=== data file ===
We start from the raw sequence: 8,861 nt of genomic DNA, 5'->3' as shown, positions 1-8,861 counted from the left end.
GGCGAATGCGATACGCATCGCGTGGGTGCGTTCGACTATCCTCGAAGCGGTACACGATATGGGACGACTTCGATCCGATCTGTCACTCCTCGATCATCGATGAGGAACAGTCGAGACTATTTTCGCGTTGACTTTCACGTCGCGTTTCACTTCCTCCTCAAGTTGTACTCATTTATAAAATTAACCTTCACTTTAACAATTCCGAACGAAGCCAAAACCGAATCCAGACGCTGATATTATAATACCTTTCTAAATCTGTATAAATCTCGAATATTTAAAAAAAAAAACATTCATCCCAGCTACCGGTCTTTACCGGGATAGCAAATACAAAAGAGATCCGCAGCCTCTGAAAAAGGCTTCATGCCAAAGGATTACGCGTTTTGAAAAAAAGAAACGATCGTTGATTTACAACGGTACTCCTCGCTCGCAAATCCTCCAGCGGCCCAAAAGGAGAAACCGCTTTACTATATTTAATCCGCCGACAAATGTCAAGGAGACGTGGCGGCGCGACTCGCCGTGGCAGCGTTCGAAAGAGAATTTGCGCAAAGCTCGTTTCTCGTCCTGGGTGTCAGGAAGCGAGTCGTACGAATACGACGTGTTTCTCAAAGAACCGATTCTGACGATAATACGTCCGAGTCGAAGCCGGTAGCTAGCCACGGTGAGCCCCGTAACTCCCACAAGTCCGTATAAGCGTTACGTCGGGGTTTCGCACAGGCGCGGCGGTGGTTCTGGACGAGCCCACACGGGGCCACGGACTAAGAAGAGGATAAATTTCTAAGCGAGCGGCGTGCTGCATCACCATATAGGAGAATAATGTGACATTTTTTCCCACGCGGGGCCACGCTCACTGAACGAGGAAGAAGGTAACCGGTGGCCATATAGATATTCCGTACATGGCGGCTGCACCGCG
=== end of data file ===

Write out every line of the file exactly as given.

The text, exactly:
We start from the raw sequence: 8,861 nt of genomic DNA, 5'->3' as shown, positions 1-8,861 counted from the left end.
GGCGAATGCGATACGCATCGCGTGGGTGCGTTCGACTATCCTCGAAGCGGTACACGATATGGGACGACTTCGATCCGATCTGTCACTCCTCGATCATCGATGAGGAACAGTCGAGACTATTTTCGCGTTGACTTTCACGTCGCGTTTCACTTCCTCCTCAAGTTGTACTCATTTATAAAATTAACCTTCACTTTAACAATTCCGAACGAAGCCAAAACCGAATCCAGACGCTGATATTATAATACCTTTCTAAATCTGTATAAATCTCGAATATTTAAAAAAAAAAACATTCATCCCAGCTACCGGTCTTTACCGGGATAGCAAATACAAAAGAGATCCGCAGCCTCTGAAAAAGGCTTCATGCCAAAGGATTACGCGTTTTGAAAAAAAGAAACGATCGTTGATTTACAACGGTACTCCTCGCTCGCAAATCCTCCAGCGGCCCAAAAGGAGAAACCGCTTTACTATATTTAATCCGCCGACAAATGTCAAGGAGACGTGGCGGCGCGACTCGCCGTGGCAGCGTTCGAAAGAGAATTTGCGCAAAGCTCGTTTCTCGTCCTGGGTGTCAGGAAGCGAGTCGTACGAATACGACGTGTTTCTCAAAGAACCGATTCTGACGATAATACGTCCGAGTCGAAGCCGGTAGCTAGCCACGGTGAGCCCCGTAACTCCCACAAGTCCGTATAAGCGTTACGTCGGGGTTTCGCACAGGCGCGGCGGTGGTTCTGGACGAGCCCACACGGGGCCACGGACTAAGAAGAGGATAAATTTCTAAGCGAGCGGCGTGCTGCATCACCATATAGGAGAATAATGTGACATTTTTTCCCACGCGGGGCCACGCTCACTGAACGAGGAAGAAGGTAACCGGTGGCCATATAGATATTCCGTACATGGCGGCTGCACCGCG